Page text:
The invention relates to an intervertebral implant in accordance with the independent patent claim.
Intervertebral implants exist in many different embodiments. As their name indicates, they are implanted between two adjacent vertebrae and are used in particular when the intervertebral disc which is arranged there is not capable of functioning or is highly impaired in its functioning. A possible and relatively frequently chosen kind of treatment for such illnesses is to remove the vertebral disc or parts of it and to grow together (fusion) the two mutually adjacent vertebrae between which the damaged vertebral disc is or was arranged. In order to further the growing together of the vertebrae the implant can be filled with bone shavings or bone substitute material. The fusion of the adjacent vertebrae should take place in such a manner that the vertebrae have their normal distance from one another during and after the growing together as if the intact intervertebral disc were still present, because otherwise the functioning of the spinal column as a whole can be considerably impaired.
The implant serves for attaining the primary stability in the first phase after the implantation and must in this phase take up the stresses which would act on an intact intervertebral disc. After a time duration of typically six to nine months the secondary stability is achieved in that the bone of the two adjacent vertebrae has grown together (fused) through the implant, so that the two adjacent vertebrae are arranged with a normal spacing with respect to one another, as if an intact vertebral disc were still present between them. The two adjacent vertebrae are however firmly connected (fused) to one another and can take up the stresses.
For maintaining the distance of two adjacent vertebrae from one another during the first phase after the implantation, that is, during the phase in which the bones of the adjacent vertebrae have not yet grown together (fused), there are various implants and also different operating techniques which already differ already through the manner of the access to the spinal column—from the anterior or from the posterior.
Thus for example an intervertebral implant is known from U.S. Pat. No. 5,192,327 which is formed as an oval ring-like element. A plurality of elements of this kind can be put together to form a column, the longitudinal axis of which extends after the implantation approximately in the direction of the spinal column, in order also to be able where appropriate to replace a vertebra. The end sides of this implant are open so that bone can grow in into the implant and a bone fusion can take place. The implant can be filled with bone shavings or bone substitute material for furthering the bone fusion. A plastic material which is reinforced by carbon fibers is proposed for this implant in order to be able to monitor with the help of X-rays the progress of the growing together of the bones of the adjacent vertebrae inside the implant. The titanium which is frequently used for implants of this kind does not permit a monitoring of the progress during the growing together of the bone of the two vertebrae inside the implant, since the implant of titanium is not transparent for X-rays.
The implant which is described in U.S. Pat. No. 5,192,327 is principally suitable for the implantation with an anterior access. Otherwise, it is the case in this implant that the implant can frequently not ensure the required primary stability alone and thus further fasteners or stabilizers respectively which must be connected to the vertebrae (e.g. by means of pedicular screws) become necessary in addition to the implant in order to ensure the required primary stability after the operation and in order not to endanger the success of the operation. If then after several months the secondary stability is achieved (through the growing together of the vertebrae) then the additional fasteners or stabilizers respectively can be removed in a further operation.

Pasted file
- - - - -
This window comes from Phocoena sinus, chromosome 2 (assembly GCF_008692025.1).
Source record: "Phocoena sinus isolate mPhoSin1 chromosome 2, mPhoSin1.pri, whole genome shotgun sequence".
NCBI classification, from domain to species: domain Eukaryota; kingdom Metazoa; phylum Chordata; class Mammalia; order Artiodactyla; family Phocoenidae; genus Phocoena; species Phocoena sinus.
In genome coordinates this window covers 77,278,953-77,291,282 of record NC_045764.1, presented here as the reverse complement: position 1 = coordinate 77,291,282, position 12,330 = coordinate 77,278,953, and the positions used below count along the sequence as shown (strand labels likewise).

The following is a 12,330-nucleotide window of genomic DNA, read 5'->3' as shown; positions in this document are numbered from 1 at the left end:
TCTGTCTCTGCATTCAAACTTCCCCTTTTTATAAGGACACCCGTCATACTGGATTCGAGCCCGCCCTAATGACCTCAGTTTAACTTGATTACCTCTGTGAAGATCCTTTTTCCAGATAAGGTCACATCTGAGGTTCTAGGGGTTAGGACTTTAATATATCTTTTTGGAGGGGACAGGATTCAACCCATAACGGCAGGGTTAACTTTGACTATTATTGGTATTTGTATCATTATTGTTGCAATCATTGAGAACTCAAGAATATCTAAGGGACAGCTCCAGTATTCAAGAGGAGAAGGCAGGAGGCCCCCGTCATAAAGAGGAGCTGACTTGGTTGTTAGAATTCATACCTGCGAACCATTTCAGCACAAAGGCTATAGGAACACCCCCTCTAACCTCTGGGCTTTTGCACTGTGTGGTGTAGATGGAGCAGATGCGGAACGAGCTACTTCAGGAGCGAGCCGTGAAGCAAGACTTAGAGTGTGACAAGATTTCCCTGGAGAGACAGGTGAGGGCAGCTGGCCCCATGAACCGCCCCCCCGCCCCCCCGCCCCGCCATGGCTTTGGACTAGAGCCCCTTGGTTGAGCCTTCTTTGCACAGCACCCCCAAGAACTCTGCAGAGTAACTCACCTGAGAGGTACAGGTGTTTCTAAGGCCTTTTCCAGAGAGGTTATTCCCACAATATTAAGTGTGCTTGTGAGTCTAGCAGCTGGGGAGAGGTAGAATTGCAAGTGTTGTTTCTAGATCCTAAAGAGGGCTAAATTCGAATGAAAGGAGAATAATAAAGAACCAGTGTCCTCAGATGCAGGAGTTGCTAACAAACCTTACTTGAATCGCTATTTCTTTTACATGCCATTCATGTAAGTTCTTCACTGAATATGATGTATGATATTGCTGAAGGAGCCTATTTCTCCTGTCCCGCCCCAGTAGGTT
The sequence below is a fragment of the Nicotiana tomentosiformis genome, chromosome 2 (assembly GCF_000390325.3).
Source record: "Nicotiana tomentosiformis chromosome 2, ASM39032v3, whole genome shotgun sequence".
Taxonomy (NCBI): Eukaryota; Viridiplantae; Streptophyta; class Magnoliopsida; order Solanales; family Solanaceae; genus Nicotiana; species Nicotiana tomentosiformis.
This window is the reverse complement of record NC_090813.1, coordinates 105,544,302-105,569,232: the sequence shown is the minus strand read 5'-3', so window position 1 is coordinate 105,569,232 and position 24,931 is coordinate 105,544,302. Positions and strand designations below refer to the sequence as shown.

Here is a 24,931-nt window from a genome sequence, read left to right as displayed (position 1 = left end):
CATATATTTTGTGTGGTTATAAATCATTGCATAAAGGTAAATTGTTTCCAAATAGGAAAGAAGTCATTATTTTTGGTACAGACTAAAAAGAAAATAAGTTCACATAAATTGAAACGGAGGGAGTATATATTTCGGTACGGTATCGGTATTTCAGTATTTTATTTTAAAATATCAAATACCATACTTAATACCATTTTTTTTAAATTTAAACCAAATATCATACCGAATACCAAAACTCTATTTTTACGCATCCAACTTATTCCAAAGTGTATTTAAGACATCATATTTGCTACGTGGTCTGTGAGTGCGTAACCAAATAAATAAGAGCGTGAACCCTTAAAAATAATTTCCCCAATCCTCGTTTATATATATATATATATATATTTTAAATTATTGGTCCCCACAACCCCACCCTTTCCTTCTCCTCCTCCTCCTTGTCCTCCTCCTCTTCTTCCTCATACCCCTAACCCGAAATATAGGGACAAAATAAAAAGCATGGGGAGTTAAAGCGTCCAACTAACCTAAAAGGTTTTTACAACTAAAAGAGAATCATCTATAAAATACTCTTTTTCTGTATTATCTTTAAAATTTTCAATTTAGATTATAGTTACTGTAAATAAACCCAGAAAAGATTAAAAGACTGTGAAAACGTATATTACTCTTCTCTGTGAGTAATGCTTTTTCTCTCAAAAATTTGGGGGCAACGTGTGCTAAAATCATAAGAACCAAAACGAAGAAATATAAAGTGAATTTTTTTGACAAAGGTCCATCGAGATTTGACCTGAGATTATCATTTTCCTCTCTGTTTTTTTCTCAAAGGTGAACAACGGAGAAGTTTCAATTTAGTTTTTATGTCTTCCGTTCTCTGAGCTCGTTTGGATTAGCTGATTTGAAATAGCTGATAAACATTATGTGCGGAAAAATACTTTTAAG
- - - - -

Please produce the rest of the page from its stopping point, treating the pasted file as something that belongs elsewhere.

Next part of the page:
In order to avoid the application of additional fasteners or stabilizers respectively, which make the operation more complicated (and also more cost intensive) and which can moreover later be removed by means of a further operation, hollow cylindrical implants (so-called “cages”) have already been proposed, for example in U.S. Pat. No. 5,015,247, which are screwed in between adjacent vertebrae with their longitudinal axis transverse to the direction of the spinal column. These hollow cylindrical implants are provided with an outer thread which cuts itself in with the thread into the two vertebral bones between which the implant is inserted during the screwing in. Through this the implants are secured against a sliding out. The implants are provided in the wall with openings (holes), so that bone can grow through the implant, so that a bone connection (fusion) of the two vertebrae can come about after several months.
These implants—the cages—have the advantage that they are the only implants which are required during the operation; that is, no additional fasteners or stabilizers are required. A further operation at a later time point for the removal of additional fasteners or stabilizers respectively is thus not necessary. In addition in the use of implants of this kind the access both from the anterior and from the posterior is relatively uncomplicated from the point of view of the surgical technique.
Previously cages of this kind have been manufactured of coarsely blasted titanium, since on the one hand the correspondingly porous titanium surface furthers the growing in or the growing on respectively of bone, but has above all however the required stability on the one hand; on the other hand however it also has a certain elasticity in order to be able to reliably take up the stress acting on the implant in the first phase of the operation, so that additional fasteners or stabilizers respectively are not required. Disadvantageous is that the progress of the bone fusion inside the cages can practically not be monitored in cages of this kind.
The object of the invention is therefore to propose a hollow cylindrical intervertebral implant of this kind (a “cage”) which is on the one hand alone suitable for taking up the stresses acting on the implant in the first phase of the operation, but is at the same time however suitable for enabling a monitoring of the bone fusion through imaging processes (X-rays, MRI, CT, etc.) inside the implant.
This object is satisfied by the intervertebral implant which is characterized by the features of the independent patent claim. Particularly advantageous embodiments result from the features of the subordinate patent claims.